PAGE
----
r 20s did planks three times a week for four weeks; one group did planks on the ground, while the other group planked using an unstable surface. The group that planked on an unstable surface had better alignment of their head and spine and less rounded shoulders at the end of the study.
How To Do a Plank
Ensure your elbows on the ground directly underneath your shoulders with your feet hip-width apart. Make sure your back is flat and your head and neck are in a neutral position. Drive your elbows into the floor, and squeeze your quads, glutes, and core. Your feet are hip-width apart. You should be balancing on the balls of your feet with your tailbone tucked in so that it’s aligned with your spine, not sticking into the air. Try to hold the plank for 30 to 60 seconds at a time.
3. Bird Dog
Another slightly more difficult ab exercise you can do at home is the bird-dog. This is a bodyweight floor exercise that strengthens your core, more specifically, you abs, lower back and butt.
The bird-dog exercise is used by athletic trainers and physical therapists. It is good for building lower back stability and function. The bird dog engages both the core and back muscles at the same time toning your midsection and your badonkadonk.
4. Leg Lifts
All the scrutiny on crunches come from the fact it doesn’t work your lower abs. That is why leg lifts are the perfect complement and an excellent home abs exercise. Leg lifts are a simple but highly effective exercise that requires little more than motivation. In addition working your lower abs, leg lifts also improve the strength and flexibility of your hips and lower back.
How To Do a Leg Lift
Start by lying down on the floor or a mat or even a firm bed. Lay flat with your arms at your sides and legs stretched out next to each other, then raise those legs. Even if you can’t hold them perfectly rigid, keep your legs as straight as possible, and lift them until they are pointing at the ceiling, or as near as you can get.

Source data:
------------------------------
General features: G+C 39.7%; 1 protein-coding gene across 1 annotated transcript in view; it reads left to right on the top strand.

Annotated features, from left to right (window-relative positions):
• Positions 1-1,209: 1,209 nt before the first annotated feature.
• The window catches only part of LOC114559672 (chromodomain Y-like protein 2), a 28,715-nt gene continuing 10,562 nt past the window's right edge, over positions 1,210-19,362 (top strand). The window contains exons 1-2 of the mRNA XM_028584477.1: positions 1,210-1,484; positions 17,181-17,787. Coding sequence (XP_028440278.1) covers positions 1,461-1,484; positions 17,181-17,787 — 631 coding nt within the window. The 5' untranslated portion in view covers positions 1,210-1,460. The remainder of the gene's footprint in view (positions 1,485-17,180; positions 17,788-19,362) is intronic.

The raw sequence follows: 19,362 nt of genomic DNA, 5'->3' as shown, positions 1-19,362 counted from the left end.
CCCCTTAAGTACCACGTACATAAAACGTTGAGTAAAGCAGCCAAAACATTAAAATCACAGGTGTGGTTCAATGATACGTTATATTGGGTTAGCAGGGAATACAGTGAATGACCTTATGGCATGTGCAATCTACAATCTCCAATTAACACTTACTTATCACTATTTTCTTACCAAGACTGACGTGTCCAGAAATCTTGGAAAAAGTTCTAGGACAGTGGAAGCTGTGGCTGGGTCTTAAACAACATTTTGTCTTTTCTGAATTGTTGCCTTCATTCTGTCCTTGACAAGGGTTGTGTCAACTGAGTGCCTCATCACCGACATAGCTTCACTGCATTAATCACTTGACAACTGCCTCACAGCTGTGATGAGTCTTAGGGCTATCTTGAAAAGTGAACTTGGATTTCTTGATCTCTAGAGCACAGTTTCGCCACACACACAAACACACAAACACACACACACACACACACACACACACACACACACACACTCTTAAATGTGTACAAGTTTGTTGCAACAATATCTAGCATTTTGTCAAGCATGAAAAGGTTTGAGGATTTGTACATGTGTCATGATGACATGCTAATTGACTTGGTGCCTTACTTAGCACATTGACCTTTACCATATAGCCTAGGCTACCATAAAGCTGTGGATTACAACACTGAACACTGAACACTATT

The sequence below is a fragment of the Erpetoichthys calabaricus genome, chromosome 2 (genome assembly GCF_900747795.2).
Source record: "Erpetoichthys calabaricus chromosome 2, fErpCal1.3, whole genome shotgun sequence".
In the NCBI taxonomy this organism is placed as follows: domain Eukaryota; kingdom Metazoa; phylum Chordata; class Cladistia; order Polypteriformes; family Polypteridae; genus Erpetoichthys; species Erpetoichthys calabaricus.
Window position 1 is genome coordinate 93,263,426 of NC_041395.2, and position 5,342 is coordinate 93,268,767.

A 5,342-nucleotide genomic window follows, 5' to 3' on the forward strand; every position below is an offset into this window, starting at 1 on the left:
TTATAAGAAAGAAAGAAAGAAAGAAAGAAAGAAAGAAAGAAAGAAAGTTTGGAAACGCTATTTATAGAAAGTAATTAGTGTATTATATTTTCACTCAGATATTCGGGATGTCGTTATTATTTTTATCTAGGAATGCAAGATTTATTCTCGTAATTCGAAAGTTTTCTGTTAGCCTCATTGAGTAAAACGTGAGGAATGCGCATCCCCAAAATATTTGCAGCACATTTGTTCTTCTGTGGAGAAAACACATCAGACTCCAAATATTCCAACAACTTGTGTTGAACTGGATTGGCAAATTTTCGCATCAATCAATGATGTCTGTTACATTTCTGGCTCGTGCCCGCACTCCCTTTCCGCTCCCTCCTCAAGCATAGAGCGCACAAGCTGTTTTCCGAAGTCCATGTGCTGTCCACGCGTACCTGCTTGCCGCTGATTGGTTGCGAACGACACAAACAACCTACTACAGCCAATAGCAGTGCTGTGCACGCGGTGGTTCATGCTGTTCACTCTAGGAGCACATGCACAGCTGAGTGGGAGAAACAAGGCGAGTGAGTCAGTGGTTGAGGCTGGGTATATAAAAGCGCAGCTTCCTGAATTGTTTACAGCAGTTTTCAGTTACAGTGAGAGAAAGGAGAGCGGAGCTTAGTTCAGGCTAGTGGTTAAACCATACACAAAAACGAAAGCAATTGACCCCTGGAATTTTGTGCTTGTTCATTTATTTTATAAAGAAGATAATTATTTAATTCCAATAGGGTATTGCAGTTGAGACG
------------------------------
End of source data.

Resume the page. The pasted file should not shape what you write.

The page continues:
5. Dumbbell side bend
Dumbbell side bends are one of the easiest exercises for targeting the oblique muscles in your midsection. Its also one of the few home ab exercises that your can do standing up. The dumbbell side bend is an exercise that is often performed incorrectly, which limits its effectiveness and places unwanted stress on your spine.
How To Do a Dumbbell Side Bend
Hold a single dumbbell at your side with your palm facing in toward your thighs. Begin with your torso upright and back straight. Simply tilt your torso to the side to lower the dumbbell down toward your knee. Return to upright. Keep movements slow and controlled and avoid allowing your shoulders to twist when you’re bending. After you’re finished a set, perform another while holding the dumbbell in your other hand.
When you’re performing side bends, avoid using extremely heavy weights. Too much lateral stress on your spine can cause an injury. You should also limit the amount of stress placed on your spine by not bending too far to the side. Lowering the dumbbell about six inches is good practice.
There you have it folks, simple ab exercises you can do at home.
Thanks For Reading!